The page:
Clinical Lectures on Klein and Bion outlines the basic ideas in their thinking and shows in detail how these ideas can be used to tackle a clinical problem. The contributors correct some common misconceptions about Kleinian analysis, while demonstrating the continuity of their everyday work with seminal ideas of Klein and Bion.
Originally given as a series of lectures intended to acquaint the general public with recent developments in psychoanalytic thinking and practice, the papers in this book cover the most fundamental ideas put forward by Klein and Bion; child analysis, Klein's use of the concepts of unconscious phantasy, projective identification, the paranoid-schizoid and depressive positions, Bion's study of psychotic thinking, his ideas of the relation between container and contained, and the usefulness of the ideas of reversible perspective in understanding 'as if' personalities.
In particular, this book provides an eminently readable and authoritative introduction to some of the most original and controversial concepts ever put forward in psychoanalysis.
Table of Contents
Daniel, Child Analysis and the Concept of Unconscious Phantasy. Brenman Pick, The Emergence of Early Object Relations in the Psychoanalytic Setting. Britton, The Oedipus Situation and the Depressive Position. Steiner, The Equilibrium Between the Paranoid-Schizoid and the Depressive Positions. Bott Spillius, Clinical Experiences of Projective Identification. Feldman, Splitting and Projective Identification. O'Shaughnessy, Psychosis: Not Thinking in a Bizarre World. Britton, Keeping Things in Mind. Riesenberg Malcolm, As If: The Phenomenon of Not-Learning.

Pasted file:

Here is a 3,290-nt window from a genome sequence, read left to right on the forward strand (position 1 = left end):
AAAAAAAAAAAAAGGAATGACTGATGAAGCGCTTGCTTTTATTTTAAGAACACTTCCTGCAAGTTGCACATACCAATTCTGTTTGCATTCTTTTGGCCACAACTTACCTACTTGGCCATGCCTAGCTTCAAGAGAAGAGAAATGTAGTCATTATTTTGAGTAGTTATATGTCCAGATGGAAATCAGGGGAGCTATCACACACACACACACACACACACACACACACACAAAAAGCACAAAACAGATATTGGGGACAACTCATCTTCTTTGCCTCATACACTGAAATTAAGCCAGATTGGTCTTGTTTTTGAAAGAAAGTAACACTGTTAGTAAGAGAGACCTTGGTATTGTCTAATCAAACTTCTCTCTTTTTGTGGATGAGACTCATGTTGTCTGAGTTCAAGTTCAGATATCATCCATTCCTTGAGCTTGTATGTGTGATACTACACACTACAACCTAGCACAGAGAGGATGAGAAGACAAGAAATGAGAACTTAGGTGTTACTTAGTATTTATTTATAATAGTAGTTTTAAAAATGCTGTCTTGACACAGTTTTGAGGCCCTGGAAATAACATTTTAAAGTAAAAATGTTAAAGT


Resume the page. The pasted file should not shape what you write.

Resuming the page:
'Outstanding for its readability, clinical approach and teaching qualities.' - Tavistock Gazette
"This is a very worthwhile book that should prove useful to anyone interested in understanding Kleinian practice and theory. This book should also be of interest to American analysts who seek to understand the foundations - and parallel evolution - of concepts and issues which are currently being discussed under the rubric of a purported new "relational" paradigm for psychoanalysis." - Howard B. Levine, Psychoanal. Q., 62:651-653 (PAQ)